2. Octuplex says:

    Why does this make me sad?

    • PopeRatzo says:

      Because F2P, on its own, makes a game worse. Good for anyone making money off a F2P game, but please be aware that it makes your game bad, your work bad, and in fact it makes you a bad person.

      Better you should have a stone tied around your neck and be cast into the sea than have anything to do with a F2P game.

      • trjp says:

        If you really think that, please don’t leave your home again – please don’t interact with others.

        Your ignorance may be contagious – operatives will be around shortly to deal with it – meanwhile, stay tight and keep your stupid ideas to yourself eh?

        There are plenty of excellent F2P games – some launched like that, some converted to it – hell I LOVE the idea that mugs who pay $200 for a spider mount are funding my gaming addiction – I LOVE IT

        • zero says:

          Plenty of excellent f2p games?? Hah. I hope your ignorance is not contagious. I have yet to find a f2p game that would not be vastly better with a regular business model. You do realize the f2p model is exclusively designed to abuse consumers wallets, yes? I could go into the details but rps doesnt like me typing on my phone -_-

          • Philotic Symmetrist says:

            Dwarf Fortress has an excellent Free-to-Play model.

          • shial says:

            Path of Exile and Team Fortress 2 are some good examples.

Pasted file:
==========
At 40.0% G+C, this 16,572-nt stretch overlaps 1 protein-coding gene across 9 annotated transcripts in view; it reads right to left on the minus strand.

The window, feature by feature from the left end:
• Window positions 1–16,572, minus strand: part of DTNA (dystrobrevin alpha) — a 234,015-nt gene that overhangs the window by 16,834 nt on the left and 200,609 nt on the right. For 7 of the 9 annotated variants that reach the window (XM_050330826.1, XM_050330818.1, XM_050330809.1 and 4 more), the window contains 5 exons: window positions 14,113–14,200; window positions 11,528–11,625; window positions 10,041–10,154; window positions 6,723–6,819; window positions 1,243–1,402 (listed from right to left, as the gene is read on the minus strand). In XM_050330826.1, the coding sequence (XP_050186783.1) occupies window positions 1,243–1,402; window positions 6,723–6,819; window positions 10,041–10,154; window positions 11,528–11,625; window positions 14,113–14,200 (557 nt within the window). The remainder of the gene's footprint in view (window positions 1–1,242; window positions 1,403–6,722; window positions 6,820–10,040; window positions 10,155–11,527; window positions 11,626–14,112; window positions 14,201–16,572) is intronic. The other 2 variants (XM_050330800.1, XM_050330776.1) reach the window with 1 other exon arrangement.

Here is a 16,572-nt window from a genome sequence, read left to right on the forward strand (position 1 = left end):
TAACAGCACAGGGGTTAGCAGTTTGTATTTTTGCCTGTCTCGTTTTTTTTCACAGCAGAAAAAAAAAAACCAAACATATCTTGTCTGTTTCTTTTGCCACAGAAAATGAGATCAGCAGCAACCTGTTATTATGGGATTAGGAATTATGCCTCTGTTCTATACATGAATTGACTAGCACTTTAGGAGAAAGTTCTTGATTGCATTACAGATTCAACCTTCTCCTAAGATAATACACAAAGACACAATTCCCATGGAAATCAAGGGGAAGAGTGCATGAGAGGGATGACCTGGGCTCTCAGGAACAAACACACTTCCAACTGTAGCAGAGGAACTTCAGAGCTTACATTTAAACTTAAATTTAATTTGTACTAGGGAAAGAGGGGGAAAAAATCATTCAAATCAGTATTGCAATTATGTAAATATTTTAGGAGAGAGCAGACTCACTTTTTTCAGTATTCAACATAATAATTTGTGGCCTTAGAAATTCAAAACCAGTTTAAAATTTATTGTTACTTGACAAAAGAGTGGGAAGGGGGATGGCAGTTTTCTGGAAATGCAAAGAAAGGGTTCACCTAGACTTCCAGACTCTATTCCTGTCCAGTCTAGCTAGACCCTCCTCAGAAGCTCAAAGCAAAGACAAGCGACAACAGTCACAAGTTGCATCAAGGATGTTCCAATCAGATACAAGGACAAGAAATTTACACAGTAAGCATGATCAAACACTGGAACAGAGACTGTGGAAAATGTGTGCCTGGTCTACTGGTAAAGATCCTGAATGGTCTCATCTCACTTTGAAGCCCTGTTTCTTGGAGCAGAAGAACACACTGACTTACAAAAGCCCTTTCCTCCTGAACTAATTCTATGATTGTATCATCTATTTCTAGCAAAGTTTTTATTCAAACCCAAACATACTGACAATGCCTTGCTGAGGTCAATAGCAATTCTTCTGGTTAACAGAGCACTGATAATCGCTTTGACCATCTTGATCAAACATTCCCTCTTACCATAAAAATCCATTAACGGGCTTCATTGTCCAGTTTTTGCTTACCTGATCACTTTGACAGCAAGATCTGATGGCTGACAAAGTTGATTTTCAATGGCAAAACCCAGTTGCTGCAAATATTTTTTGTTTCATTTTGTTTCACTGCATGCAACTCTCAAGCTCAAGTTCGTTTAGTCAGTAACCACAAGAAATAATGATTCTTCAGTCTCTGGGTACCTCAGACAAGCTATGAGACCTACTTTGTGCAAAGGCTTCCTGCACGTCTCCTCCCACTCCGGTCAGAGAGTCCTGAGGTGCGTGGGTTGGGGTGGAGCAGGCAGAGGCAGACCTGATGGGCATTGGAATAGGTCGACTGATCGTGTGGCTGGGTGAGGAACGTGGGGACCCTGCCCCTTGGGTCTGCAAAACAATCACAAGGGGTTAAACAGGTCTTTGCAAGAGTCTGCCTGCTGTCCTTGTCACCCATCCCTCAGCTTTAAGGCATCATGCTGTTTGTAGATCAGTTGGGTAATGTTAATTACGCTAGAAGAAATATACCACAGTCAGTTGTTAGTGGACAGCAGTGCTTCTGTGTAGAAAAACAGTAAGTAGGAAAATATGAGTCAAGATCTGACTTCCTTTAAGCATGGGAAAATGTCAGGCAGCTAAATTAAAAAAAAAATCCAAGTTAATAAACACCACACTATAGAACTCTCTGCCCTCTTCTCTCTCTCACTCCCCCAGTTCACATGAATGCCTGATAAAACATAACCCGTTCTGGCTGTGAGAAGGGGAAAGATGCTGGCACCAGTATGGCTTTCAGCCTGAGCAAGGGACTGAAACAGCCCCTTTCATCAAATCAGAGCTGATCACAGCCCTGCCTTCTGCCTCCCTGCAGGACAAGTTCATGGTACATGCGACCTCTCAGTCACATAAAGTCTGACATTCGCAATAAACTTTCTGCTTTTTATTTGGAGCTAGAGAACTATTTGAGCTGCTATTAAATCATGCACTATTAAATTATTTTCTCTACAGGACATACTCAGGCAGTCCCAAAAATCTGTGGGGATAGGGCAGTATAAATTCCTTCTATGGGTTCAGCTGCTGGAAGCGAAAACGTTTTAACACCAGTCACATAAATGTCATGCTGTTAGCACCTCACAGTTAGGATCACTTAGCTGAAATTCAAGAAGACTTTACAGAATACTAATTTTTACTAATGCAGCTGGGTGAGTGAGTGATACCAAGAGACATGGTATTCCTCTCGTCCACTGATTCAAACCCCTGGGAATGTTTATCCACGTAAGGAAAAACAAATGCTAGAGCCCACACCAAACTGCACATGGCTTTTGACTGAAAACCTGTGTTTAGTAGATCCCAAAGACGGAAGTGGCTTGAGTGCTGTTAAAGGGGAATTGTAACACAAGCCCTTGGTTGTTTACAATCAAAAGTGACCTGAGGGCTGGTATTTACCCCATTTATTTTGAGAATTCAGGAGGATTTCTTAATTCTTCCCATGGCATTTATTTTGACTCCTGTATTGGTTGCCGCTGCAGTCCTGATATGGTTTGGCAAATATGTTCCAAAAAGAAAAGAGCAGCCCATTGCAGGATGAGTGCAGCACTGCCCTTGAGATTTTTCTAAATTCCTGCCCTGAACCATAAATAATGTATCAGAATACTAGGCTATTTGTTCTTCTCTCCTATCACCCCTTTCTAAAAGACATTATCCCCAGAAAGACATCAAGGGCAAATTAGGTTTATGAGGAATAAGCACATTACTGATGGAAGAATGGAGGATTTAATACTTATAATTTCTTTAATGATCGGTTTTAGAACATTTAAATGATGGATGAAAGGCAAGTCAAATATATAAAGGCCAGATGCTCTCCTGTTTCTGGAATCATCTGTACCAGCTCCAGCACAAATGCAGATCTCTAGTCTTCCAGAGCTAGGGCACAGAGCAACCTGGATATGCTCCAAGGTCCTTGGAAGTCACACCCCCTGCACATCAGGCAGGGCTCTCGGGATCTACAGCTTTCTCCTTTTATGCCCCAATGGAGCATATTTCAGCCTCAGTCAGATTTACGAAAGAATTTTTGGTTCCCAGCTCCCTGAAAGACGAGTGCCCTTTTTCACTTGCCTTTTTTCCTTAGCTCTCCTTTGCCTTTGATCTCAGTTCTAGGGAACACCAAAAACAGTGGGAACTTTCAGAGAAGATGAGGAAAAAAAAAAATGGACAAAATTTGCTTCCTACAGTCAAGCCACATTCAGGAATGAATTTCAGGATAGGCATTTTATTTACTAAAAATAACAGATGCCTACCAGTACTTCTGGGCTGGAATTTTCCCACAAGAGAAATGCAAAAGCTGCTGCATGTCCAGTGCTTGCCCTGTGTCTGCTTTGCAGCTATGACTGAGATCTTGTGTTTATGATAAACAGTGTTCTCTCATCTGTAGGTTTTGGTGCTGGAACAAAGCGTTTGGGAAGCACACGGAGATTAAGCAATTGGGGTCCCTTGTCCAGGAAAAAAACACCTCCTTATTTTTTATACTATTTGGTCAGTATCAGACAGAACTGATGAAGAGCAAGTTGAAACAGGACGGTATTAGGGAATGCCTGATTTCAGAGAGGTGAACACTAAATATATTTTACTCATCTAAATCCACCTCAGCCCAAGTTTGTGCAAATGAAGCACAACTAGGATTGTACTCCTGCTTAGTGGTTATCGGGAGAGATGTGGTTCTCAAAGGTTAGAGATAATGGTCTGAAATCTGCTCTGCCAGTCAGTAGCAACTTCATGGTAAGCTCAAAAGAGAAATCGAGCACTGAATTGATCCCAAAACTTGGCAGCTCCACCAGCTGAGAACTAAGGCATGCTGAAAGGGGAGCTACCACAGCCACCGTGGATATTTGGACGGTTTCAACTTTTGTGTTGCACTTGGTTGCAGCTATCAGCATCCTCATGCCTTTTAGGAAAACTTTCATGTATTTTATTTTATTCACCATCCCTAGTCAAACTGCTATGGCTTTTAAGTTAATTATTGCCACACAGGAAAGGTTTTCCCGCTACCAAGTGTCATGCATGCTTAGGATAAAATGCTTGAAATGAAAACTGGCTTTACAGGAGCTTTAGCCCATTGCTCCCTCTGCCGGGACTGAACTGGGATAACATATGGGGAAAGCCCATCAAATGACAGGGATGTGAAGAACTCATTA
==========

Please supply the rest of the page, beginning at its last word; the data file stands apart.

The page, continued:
Both concentrate on having a good game foremost and selling things that have no impact on how you or others play the game.

          • Minsc_N_Boo says:

            +1 For Path of Exile. No hidden content or XP bonus shenanigans….. just cosmetic items and account stuff like extra inventory slots

          • Shodex says:

            There are good free2play games, look at Loadout as a recent example. But he’s not wrong in saying that the majority of free2play games are in fact, crap. If you look at the Top Grossing Games on the Google Play Market for Android, they’re all free2play. Free2play is being embraced by companies like EA and Ubisoft as a way to trick people into thinking they’re getting a good deal, then putting all the content behind a stupidly expensive pay wall. Because with microtransactions, they control the pricing. No more limiting yourself to $60, you can lock everything behind pay walls as expensive as you want.

            Free2play as a concept, and in some cases this is still true, is about removing the initial $60-or-whatever pay wall from your game and exposing it to an audience that may have never played without it. Then offering bonuses to the dedicated players that have decided this game is worth their money. Soulbound aesthetic items, XP boosts, and extra character slots are the things I consider okay for microtransactions. In shooters with no dynamic economy, weapons and equipment that can be obtained through play (but not too much, don’t be abusive) is okay as well.

            Free2play can be done right, the majority of free2play is done very wrong.